Post mortem: Lost


The ending of Lost was ambiguous and fairly hard to grasp, some would say disappointing. I think I’ve finally gotten it, and I’ve decided whether I liked it or not. Here’s what happened.

Spoilers. Stop reading if you haven’t seen every episode of Lost.

Was it all just a dream?

Over the course of several years, we’ve followed a team of plane crash survivors as they explore a super mysterious island. Every episode brought new mysteries and for every answer several new questions popped up. It’s been the best mystery show on television since Twin Peaks.

Sure, going into the final season, a few of us worried that only the God Did It cop out could explain everything that was going on. So when the show finale involved a church and a tunnel of light, I’m sure more fans than myself were confused. Annoyed. Enraged to be frank.

Worse yet; had it all just been a dream? The show famously opened along with Jacks eyes. Since it also closed with Jacks eyes, could it be that six years of television had simply been the lucid dream of the guy from Party of Five?

It’s been a while since the finale, and I have it figured out now. The bad news is, half of season 6 — the “flash sideways” scenes — that was Jacks lucid dream. The good news is, that means five of the seasons were not part of a dream. The island was real, the time travel was real. Most importantly, it means the infamous church scene was also just a figment of Jacks imagination. Which ironically is perhaps the most realistic thing about the whole show, if you think about it.

The Church Scene

What Christian Shepard was supposed to explain to us, but in my opinion failed to, was that the entire alternative universe we saw in season 6, was Jacks dream. Meaning: the hydrogen bomb did go off, but it did not submerge the island to the bottom of the sea. So when Juliet died, she died. When Jin and Sun drowned on the submarine, that was it for them. When Lapidus got the plane up to speed and it flew away from the island, the passengers were pretty much the only survivors of this ordeal — plus Rose and Bernard who stayed on the island of course. When Jack went back to the bamboo forest to lay down and die, in the seconds it took for his mind to dissipate into the ether as his eyes closed, the entirety of what we thought was the alternative universe, flashed before his eyes.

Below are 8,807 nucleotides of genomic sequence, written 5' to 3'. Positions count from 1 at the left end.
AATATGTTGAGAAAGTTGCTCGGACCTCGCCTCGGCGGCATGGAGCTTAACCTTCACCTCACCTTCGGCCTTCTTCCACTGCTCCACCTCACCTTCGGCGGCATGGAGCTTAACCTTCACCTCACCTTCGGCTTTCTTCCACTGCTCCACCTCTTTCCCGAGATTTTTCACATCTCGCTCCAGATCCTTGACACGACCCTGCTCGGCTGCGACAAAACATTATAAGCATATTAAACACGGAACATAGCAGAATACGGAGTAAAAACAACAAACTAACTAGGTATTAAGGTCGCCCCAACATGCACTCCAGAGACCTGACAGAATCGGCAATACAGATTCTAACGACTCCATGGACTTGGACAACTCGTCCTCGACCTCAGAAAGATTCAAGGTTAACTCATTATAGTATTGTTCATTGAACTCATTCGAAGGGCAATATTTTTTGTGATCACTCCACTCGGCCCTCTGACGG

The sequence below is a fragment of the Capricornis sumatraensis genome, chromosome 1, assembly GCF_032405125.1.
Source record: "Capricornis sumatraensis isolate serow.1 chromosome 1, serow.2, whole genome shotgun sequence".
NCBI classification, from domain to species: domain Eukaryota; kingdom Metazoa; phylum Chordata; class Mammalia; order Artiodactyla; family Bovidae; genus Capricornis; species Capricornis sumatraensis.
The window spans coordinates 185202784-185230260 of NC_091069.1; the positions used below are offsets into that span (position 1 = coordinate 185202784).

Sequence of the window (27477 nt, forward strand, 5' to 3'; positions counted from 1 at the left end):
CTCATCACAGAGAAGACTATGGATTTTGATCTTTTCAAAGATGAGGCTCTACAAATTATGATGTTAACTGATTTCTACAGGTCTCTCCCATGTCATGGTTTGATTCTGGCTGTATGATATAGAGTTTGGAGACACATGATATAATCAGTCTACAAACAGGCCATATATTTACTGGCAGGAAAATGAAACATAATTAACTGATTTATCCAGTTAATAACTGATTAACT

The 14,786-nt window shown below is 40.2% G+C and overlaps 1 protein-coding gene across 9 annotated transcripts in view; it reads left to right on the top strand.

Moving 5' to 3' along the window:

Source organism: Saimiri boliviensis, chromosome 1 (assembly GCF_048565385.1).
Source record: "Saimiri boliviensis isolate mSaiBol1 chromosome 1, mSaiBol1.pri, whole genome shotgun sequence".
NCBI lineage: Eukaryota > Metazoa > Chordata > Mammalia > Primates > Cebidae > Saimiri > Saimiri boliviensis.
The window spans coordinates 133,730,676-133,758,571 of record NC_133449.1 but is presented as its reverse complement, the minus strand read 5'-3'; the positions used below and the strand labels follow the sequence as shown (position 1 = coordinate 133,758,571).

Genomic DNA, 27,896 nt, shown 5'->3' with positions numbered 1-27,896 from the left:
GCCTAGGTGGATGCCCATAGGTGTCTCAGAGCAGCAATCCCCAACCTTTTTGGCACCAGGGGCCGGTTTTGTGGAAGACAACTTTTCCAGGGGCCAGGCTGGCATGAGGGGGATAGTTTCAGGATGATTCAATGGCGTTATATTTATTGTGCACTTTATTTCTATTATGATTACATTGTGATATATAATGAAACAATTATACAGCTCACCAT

In a way, this fits nicely with the mindfuck we were presented with at the end of season 3; that the flash-backs we thought we had seen throughout the season were in fact flash-forwards. In the same vein, what the Christian Shepard scene was supposed to explain in an  M. Night Shyamalan-esque reveal, was that the flash-sideways were part of Jacks dream. It took me a while to get this, but fortunately this means that Lost didn’t entirely pull a Patrick Duffy shower scene.

So while Lost might not have answered all the questions it promised to answer, at least the ending wasn’t overly sadistic. Six years of television wasn’t all just a dream. Only half of one season was. Which means:

  • It wasn’t a happy ending for everyone. Miles, Lapidus and Claire got off the island on the plane; Rose and Bernard chose to stay on the island.
  • Richard Alpert got off the island and got his first gray hair, meaning he can now live out his life normally. Some sort of redemption in that.
  • Kate and Sawyer, while also on the plane, both had their sweethearts taken from them.
  • Desmond being dragged out of the well and, I’m sure, with the help of now-special Hugo and his number two Ben, had a better way than the plane to get Desmond back to his Penny.
  • Faraday, the best character of the show, wasn’t resurrected.
  • Sayid died and never got his Nadia; Shannon being the silver medal.

The ending leaves these questions unanswered:

  1. What is the island? Alpert teased this question in one of the last season episodes, indicating we’d get an answer to it (Chekov’s gun). We didn’t get an answer to that exact question, but I’m gonna try to piece it together.
  2. What exactly was Desmonds role? Why was he the fail-safe for Widmore? What did that machine do to Desmond?
  3. What was the loophole that Jacob had found?


So, here’s some speculation.

What is the island?

The Island is the real MacGuffin of the show. Having failed (I no longer think, postponed) to explain what exactly it was, the writers invented The Well in season 6, a mysterious, magical fountain at the center of the island. Having thought about it — I think I approve of this last minute mystery pseudo-explanation. Readers will know that I’m no fan of spiritual answers, and so I’ve been skeptical of this aspect of the final season. But let me explain why I’ve now come to like The Well.